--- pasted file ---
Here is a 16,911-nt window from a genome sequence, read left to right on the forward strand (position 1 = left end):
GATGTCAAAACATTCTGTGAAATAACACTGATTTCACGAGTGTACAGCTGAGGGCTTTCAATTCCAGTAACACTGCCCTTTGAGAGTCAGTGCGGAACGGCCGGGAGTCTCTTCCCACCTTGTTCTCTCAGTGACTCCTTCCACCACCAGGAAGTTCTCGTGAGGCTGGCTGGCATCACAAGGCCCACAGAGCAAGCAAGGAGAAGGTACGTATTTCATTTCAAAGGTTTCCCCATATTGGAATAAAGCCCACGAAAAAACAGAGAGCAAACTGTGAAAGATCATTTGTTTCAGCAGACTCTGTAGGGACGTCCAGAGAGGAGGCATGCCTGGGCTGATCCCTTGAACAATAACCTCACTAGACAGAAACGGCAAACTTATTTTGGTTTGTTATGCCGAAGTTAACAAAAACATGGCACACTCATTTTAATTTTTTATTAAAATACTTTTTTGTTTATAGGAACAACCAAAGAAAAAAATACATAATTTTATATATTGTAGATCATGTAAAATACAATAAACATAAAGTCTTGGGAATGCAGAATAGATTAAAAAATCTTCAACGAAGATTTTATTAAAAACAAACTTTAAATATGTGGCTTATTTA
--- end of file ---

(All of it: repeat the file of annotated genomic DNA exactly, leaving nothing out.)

Here is a 16,911-nt window from a genome sequence, read left to right on the forward strand (position 1 = left end):
GATGTCAAAACATTCTGTGAAATAACACTGATTTCACGAGTGTACAGCTGAGGGCTTTCAATTCCAGTAACACTGCCCTTTGAGAGTCAGTGCGGAACGGCCGGGAGTCTCTTCCCACCTTGTTCTCTCAGTGACTCCTTCCACCACCAGGAAGTTCTCGTGAGGCTGGCTGGCATCACAAGGCCCACAGAGCAAGCAAGGAGAAGGTACGTATTTCATTTCAAAGGTTTCCCCATATTGGAATAAAGCCCACGAAAAAACAGAGAGCAAACTGTGAAAGATCATTTGTTTCAGCAGACTCTGTAGGGACGTCCAGAGAGGAGGCATGCCTGGGCTGATCCCTTGAACAATAACCTCACTAGACAGAAACGGCAAACTTATTTTGGTTTGTTATGCCGAAGTTAACAAAAACATGGCACACTCATTTTAATTTTTTATTAAAATACTTTTTTGTTTATAGGAACAACCAAAGAAAAAAATACATAATTTTATATATTGTAGATCATGTAAAATACAATAAACATAAAGTCTTGGGAATGCAGAATAGATTAAAAAATCTTCAACGAAGATTTTATTAAAAACAAACTTTAAATATGTGGCTTATTTA